Judgement shuts down vulnerability, but compassion paves the way for connection, which is the antidote to shame.
Years ago, I was part of a small group where we were encouraged to share our struggles so we could support and pray for one another. I don’t remember the specific thing I shared (probably my struggle with anxiety or something similar), but I talked about how I was having a hard time letting go of a behavior that I knew was not good for me. Someone in the group responded by expounding upon the reasons why I should stop engaging in that behavior.
I felt judged, angry, and ashamed, but mostly, shut down. I had summoned up the courage to be vulnerable, but it was received with judgment instead of compassion. There was no healing in this encounter.
Judgment is a conversation stopper or perhaps an invitation to unproductive arguing. Compassion invites people to pull up a chair and tell their story while clothed in the dignity deserved by all of God’s image bearers. One of the very best discoveries of my life has been that every time I come to God with vulnerability about my struggles, I am met with compassion that leads to healing. I had no concept for the depths of God’s compassion until I began to experience it myself and God began to free me from shame. We can extend compassion to ourselves and others, just as God does for us.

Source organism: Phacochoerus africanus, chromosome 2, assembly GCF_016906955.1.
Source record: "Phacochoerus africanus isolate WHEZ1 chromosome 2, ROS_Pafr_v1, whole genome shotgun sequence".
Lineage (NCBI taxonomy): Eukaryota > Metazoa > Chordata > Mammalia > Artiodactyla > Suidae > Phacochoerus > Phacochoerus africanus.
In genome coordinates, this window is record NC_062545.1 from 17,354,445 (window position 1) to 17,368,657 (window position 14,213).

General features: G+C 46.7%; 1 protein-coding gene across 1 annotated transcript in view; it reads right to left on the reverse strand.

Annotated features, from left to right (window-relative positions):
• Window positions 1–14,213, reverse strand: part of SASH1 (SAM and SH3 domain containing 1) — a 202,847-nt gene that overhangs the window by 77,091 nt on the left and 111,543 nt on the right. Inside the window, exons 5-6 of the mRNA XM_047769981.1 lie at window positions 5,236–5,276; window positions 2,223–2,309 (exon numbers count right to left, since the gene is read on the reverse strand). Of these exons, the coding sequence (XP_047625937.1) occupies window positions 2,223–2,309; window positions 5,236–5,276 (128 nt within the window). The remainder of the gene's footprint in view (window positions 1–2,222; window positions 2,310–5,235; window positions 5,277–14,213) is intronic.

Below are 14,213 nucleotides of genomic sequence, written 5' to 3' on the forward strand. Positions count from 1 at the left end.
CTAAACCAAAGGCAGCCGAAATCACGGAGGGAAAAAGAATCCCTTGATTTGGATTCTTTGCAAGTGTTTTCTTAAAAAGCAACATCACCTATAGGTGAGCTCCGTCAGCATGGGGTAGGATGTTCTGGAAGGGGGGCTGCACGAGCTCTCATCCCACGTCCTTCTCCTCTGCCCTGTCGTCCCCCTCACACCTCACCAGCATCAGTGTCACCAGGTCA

We build shame resilience through honest conversations with people who will connect empathetically, and no one is better suited to do that than Jesus, the compassionate High Priest who sympathizes with our weakness. We can love others with the love of Christ by extending compassion to those who bear the heavy burden of shame.
I am learning that we can even extend this healing compassion to ourselves! In Enneagram language, this looks like nonjudgmental self-observation. We can’t change what we can’t see, and we can’t see it if we are full of self-condemnation. No matter what you do or don’t do, you are a beloved child of God.
“He comforts us in all our affliction, so that we may be able to comfort those who are in any kind of affliction, through the comfort we ourselves receive from God.”
2 Cor. 1:4